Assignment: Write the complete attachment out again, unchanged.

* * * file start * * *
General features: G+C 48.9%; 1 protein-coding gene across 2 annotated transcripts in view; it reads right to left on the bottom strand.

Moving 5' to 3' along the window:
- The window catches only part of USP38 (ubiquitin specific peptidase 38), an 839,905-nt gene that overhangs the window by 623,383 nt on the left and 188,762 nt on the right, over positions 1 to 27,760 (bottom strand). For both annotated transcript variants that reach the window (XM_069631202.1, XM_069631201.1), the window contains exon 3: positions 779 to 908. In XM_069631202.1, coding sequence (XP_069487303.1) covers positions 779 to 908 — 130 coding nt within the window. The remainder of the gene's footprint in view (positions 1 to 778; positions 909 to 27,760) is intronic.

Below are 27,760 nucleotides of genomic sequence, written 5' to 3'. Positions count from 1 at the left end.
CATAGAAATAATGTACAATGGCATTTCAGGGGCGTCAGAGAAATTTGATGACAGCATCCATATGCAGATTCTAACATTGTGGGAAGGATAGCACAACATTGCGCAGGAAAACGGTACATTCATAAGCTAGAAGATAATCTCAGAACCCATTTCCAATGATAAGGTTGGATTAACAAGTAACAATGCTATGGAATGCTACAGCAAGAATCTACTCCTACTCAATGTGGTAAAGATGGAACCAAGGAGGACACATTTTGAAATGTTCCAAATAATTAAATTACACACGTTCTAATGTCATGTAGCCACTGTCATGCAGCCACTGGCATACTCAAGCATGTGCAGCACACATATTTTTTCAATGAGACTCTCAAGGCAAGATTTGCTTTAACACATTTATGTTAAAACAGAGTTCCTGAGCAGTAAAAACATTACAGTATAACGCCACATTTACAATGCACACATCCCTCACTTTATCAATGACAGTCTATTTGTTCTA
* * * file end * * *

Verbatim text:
General features: G+C 48.9%; 1 protein-coding gene across 2 annotated transcripts in view; it reads right to left on the bottom strand.

Moving 5' to 3' along the window:
- The window catches only part of USP38 (ubiquitin specific peptidase 38), an 839,905-nt gene that overhangs the window by 623,383 nt on the left and 188,762 nt on the right, over positions 1 to 27,760 (bottom strand). For both annotated transcript variants that reach the window (XM_069631202.1, XM_069631201.1), the window contains exon 3: positions 779 to 908. In XM_069631202.1, coding sequence (XP_069487303.1) covers positions 779 to 908 — 130 coding nt within the window. The remainder of the gene's footprint in view (positions 1 to 778; positions 909 to 27,760) is intronic.

Below are 27,760 nucleotides of genomic sequence, written 5' to 3'. Positions count from 1 at the left end.
CATAGAAATAATGTACAATGGCATTTCAGGGGCGTCAGAGAAATTTGATGACAGCATCCATATGCAGATTCTAACATTGTGGGAAGGATAGCACAACATTGCGCAGGAAAACGGTACATTCATAAGCTAGAAGATAATCTCAGAACCCATTTCCAATGATAAGGTTGGATTAACAAGTAACAATGCTATGGAATGCTACAGCAAGAATCTACTCCTACTCAATGTGGTAAAGATGGAACCAAGGAGGACACATTTTGAAATGTTCCAAATAATTAAATTACACACGTTCTAATGTCATGTAGCCACTGTCATGCAGCCACTGGCATACTCAAGCATGTGCAGCACACATATTTTTTCAATGAGACTCTCAAGGCAAGATTTGCTTTAACACATTTATGTTAAAACAGAGTTCCTGAGCAGTAAAAACATTACAGTATAACGCCACATTTACAATGCACACATCCCTCACTTTATCAATGACAGTCTATTTGTTCTA